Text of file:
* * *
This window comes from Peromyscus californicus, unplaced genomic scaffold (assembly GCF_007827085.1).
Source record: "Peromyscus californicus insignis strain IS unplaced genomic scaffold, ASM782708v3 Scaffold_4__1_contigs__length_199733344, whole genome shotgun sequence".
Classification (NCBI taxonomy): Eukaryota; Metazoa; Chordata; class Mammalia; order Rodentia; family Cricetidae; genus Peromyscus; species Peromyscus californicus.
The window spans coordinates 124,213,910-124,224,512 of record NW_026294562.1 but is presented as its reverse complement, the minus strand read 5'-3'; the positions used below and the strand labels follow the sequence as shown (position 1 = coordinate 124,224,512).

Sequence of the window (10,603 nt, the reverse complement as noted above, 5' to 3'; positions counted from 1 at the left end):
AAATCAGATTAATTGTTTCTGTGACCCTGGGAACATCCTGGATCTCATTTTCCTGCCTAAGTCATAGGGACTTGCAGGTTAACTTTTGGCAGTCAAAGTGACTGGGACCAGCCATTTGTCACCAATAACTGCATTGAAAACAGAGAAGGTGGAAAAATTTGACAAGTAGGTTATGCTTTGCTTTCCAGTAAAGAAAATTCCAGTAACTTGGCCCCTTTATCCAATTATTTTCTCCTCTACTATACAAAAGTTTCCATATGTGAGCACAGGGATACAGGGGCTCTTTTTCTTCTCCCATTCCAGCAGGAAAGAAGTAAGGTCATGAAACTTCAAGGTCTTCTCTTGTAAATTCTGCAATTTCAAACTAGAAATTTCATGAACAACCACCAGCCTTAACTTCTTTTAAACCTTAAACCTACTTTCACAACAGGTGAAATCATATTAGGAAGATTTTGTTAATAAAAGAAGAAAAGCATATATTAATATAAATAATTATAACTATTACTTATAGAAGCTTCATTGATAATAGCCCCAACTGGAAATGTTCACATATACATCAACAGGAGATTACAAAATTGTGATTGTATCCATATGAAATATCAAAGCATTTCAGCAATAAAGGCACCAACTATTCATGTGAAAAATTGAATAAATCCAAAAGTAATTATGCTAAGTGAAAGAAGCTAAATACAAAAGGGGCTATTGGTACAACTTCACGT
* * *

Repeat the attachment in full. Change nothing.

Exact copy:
This window comes from Peromyscus californicus, unplaced genomic scaffold (assembly GCF_007827085.1).
Source record: "Peromyscus californicus insignis strain IS unplaced genomic scaffold, ASM782708v3 Scaffold_4__1_contigs__length_199733344, whole genome shotgun sequence".
Classification (NCBI taxonomy): Eukaryota; Metazoa; Chordata; class Mammalia; order Rodentia; family Cricetidae; genus Peromyscus; species Peromyscus californicus.
The window spans coordinates 124,213,910-124,224,512 of record NW_026294562.1 but is presented as its reverse complement, the minus strand read 5'-3'; the positions used below and the strand labels follow the sequence as shown (position 1 = coordinate 124,224,512).

Sequence of the window (10,603 nt, the reverse complement as noted above, 5' to 3'; positions counted from 1 at the left end):
AAATCAGATTAATTGTTTCTGTGACCCTGGGAACATCCTGGATCTCATTTTCCTGCCTAAGTCATAGGGACTTGCAGGTTAACTTTTGGCAGTCAAAGTGACTGGGACCAGCCATTTGTCACCAATAACTGCATTGAAAACAGAGAAGGTGGAAAAATTTGACAAGTAGGTTATGCTTTGCTTTCCAGTAAAGAAAATTCCAGTAACTTGGCCCCTTTATCCAATTATTTTCTCCTCTACTATACAAAAGTTTCCATATGTGAGCACAGGGATACAGGGGCTCTTTTTCTTCTCCCATTCCAGCAGGAAAGAAGTAAGGTCATGAAACTTCAAGGTCTTCTCTTGTAAATTCTGCAATTTCAAACTAGAAATTTCATGAACAACCACCAGCCTTAACTTCTTTTAAACCTTAAACCTACTTTCACAACAGGTGAAATCATATTAGGAAGATTTTGTTAATAAAAGAAGAAAAGCATATATTAATATAAATAATTATAACTATTACTTATAGAAGCTTCATTGATAATAGCCCCAACTGGAAATGTTCACATATACATCAACAGGAGATTACAAAATTGTGATTGTATCCATATGAAATATCAAAGCATTTCAGCAATAAAGGCACCAACTATTCATGTGAAAAATTGAATAAATCCAAAAGTAATTATGCTAAGTGAAAGAAGCTAAATACAAAAGGGGCTATTGGTACAACTTCACGT